Bottom line: if the study is not prospective, beware.

Randomized. In a nutshell, this means that there is a control group of identical patients that does not receive the treatment of interest. The control group is like the study group in every other measurable way that might be relevant, such as average age, coexisting diagnoses, average weight, fraction that smoke, etc.

The study discussed above failed to meet this criterion since the control group (nonestrogen users), as already stated, was different from the study group (estrogen takers) not just in the way of interest, but also in mean income and frequency of doctor visits.

When the estrogen study was repeated using prospective data, the patients were randomized into two identical groups. One group got treatment, the other did not. In all other ways, they were identical. Now, only a very unlikely statistical fluke could produce a wrong conclusion.

Placebo controlled. This means that control group, or the untreated group, received a sham treatment - or placebo - so that they could not tell that they were receiving no treatment. This allows us to keep the patients in the dark, or "blinded". If they knew, it might affect their responses.

The science of placebos can be quite challenging when the treatment being studied is bypass surgery and you awaken from "surgery" with no chest scar. Or perhaps we're studying the effects of pregnancy history on breast cancer. Pregnancies are thought to reduce its risk. But it's pretty hard to have a study group with kids and a control group with none with neither knowing if they have kids or not. The importance of that will be seen next.

Double blind[ed]. This means that neither the two patient groups *nor* the clinicians studying them know who is getting treatment and who is getting placebo. Both patients and clinicians are blinded.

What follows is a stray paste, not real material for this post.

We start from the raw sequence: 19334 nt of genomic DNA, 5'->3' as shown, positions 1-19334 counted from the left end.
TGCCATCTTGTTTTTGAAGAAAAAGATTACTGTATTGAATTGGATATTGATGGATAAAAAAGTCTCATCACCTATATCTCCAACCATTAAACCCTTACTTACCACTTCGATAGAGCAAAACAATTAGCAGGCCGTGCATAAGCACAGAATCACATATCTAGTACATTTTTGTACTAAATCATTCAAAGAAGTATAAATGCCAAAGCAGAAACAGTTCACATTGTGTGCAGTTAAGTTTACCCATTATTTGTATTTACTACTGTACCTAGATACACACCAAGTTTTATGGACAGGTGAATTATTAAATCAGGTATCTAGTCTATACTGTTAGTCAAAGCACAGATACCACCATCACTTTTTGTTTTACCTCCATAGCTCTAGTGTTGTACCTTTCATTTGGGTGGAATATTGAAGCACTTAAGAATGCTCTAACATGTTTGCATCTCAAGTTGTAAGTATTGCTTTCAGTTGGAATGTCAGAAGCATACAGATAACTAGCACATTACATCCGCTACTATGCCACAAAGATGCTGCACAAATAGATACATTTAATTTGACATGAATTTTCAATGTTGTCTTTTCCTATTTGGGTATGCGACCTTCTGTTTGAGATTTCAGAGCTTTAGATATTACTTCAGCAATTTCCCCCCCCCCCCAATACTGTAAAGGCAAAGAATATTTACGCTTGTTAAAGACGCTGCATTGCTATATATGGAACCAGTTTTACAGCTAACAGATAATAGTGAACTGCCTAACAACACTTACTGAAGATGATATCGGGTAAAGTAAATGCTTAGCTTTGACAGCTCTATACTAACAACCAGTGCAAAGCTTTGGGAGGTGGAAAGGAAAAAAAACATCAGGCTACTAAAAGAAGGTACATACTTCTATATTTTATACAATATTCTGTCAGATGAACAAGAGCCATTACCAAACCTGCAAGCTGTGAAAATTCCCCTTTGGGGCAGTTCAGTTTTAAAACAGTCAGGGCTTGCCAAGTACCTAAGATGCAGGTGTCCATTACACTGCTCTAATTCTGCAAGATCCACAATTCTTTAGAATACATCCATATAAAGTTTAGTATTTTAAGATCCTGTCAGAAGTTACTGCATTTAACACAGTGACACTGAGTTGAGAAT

To accomplish this, not only must the control group be given a placebo, but also the clinicians who examine and assess them cannot know who has received a placebo. This requires that someone behind the scenes prepare daily packages of medicine and placebo labeled for specific patients, and hand them over to the experimenters to distribute to patients without knowing themselves if they have passed out medicine or placebo in any particular case. When even the clinicians studying the patients are in the dark (blinded) about who is getting the treatment and who is not, the study is called double blinded.

This is important to keep both patients and clinicians from subconsciously skewing their judgments in favor of or against the treatment by suggesting a false benefit or side effect. That is, you might feel better just from knowing that you are receiving treatment, and worse knowing that you are not. Or you might not want to disappoint your doctor if you knew that you were being treated, and report your status more optimistically than is warranted. Or one might report less severe or no side effects if one knew one was given a placebo. We want to measure *only* the drug's physiological effect, not its psychological effect.

CONCLUSION. If all of this can be accomplished, and if the study is sufficiently powered, that is, if a sufficient number of patients in each group are observed long enough (and this is decided in advance by statisticians), one can say that there was or was not a difference between the two groups due to the treatment with a specified degree of certainty. And that is the purpose of any study.
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The author is a fifty-something year old physician soon to be expatriated.